Photo: my daughter turned two this week. It can feel like you miss out when the early months are spent suffering from perinatal mental health problems, but things can and do get better.

When I was poorly after having my 3rd child, Eloise, I was forced to go into hospital.  I say forced because I was told at my assessment that I’d be sectioned if I didn’t go voluntarily.  They said the nearest Mother & Baby Unit bed was 80 miles away and I could either get an ambulance or my husband could take me.  They said I had to go as soon as possible, and arrive in the next few hours.  I thought they were joking, but they were serious.  This meant I had to go home to pack some things and face the unpleasant task of telling my two older children who were 9 and 7 at the time- that mummy & their new baby sister were going away for a while.

I didn’t really know what to say to them or have very long to think about it.  I had always hidden my mental health problems from everyone, and especially from my children.  I’d spent 9 months telling them that the new baby wasn’t going to change the amount of love I’d have for them.  I’d reassured them that the new baby wouldn’t take up all my time and we’d still do everything we do now together- just with our little baby in tow.  I’d corrected them it wasn’t mine and daddy’s baby- it was a family baby for us all to share.   I’d tried to drum up their excitement by getting them involved in buying baby toys and showing them old pictures of when they were tiny.

And now here I was about to ruin everything.  I said something like, “I went to the doctors and they think I’m a bit tired after having Eloise as babies are lovely but very tiring, and they’re making me go somewhere for a little rest”.  My 9 year old daughter’s face filled with fear and my 7 year old son just went quiet.  I said “I’m going to be fine and it’s not that bad, but they’re making me go so it doesn’t get any worse”.  Then I lied and said “I’m going somewhere that’s like a nice hotel just with doctors and nurses, and hopefully they’ll only make me stay a couple of days”.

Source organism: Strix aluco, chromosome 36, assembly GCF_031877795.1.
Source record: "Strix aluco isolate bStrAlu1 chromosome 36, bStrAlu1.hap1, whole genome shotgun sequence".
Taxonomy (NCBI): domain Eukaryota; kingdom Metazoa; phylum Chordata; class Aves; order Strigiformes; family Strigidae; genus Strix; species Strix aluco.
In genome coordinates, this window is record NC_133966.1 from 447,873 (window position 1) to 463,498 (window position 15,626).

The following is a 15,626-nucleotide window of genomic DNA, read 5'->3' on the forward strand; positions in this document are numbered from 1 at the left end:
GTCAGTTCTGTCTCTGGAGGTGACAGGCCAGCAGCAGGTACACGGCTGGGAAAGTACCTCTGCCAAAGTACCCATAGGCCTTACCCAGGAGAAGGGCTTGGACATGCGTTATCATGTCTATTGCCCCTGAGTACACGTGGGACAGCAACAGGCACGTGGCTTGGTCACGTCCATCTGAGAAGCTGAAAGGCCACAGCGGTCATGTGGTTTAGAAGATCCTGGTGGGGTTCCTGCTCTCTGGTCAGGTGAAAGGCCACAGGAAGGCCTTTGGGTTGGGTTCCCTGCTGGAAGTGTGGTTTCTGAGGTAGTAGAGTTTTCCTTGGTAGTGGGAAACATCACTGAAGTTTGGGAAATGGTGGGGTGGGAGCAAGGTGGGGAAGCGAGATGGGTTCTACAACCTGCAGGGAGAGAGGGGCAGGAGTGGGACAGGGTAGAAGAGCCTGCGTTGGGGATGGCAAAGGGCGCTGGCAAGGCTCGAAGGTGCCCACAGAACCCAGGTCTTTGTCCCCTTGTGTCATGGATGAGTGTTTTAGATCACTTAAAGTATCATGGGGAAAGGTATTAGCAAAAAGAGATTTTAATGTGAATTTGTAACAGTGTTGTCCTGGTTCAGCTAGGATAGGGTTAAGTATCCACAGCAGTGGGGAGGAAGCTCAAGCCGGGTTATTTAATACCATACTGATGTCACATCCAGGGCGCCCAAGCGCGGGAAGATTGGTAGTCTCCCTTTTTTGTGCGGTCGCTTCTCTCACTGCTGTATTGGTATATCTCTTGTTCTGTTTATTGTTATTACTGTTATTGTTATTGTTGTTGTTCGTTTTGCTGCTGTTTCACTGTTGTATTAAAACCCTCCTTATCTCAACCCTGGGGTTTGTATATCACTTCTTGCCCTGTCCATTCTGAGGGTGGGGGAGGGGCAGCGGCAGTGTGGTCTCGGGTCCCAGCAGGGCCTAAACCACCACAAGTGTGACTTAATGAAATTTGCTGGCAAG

I realised later, when I was feeling a bit better, that I was one of the lucky ones to be given a Mother & Baby Unit bed.  Many women are separated from their baby and admitted to general psychiatric wards.  Part of the Mother & Baby Unit set-up is that it is geared to involving the whole family in the Mothers recovery.  But my being away inevitably still had a big impact on my older children.  I think I tried to normalise mental illness as part of an abnormal experience.  That although being ill is abnormal compared to not being ill, it is also part of life and cannot always be avoided.  These things happen.  Life is not out to get you and mental illness is not a personal weakness.

Personally I prefer to steer clear of emotional words and I don’t like to bring “feelings” into it.  I prefer to be quite matter of fact as I feel my children respond better to this approach.  I tell them that Mummy has one of her headaches, needs a rest or a lie-down, but she will be fine and feeling better soon.  I suppose I worry that using words like “sad” will make them blame themselves, even if I tell them that’s not the case.

I’ve learned that it’s better to be open with them- age appropriately- and not make out that mental illness is some sort of dark, mysterious subject.

When I was growing up no one talked about mental health, it just wasn’t talked about and there wasn’t the same level of awareness as there is now.  One of the problems about this is that if you don’t know what mental health is, it’s much harder to recognise, understand and verbalise what mental illness is.

My wish for my own children is that they grow up viewing mental health as something not to fear but simply something that just is- something to be looked after like any other part of them.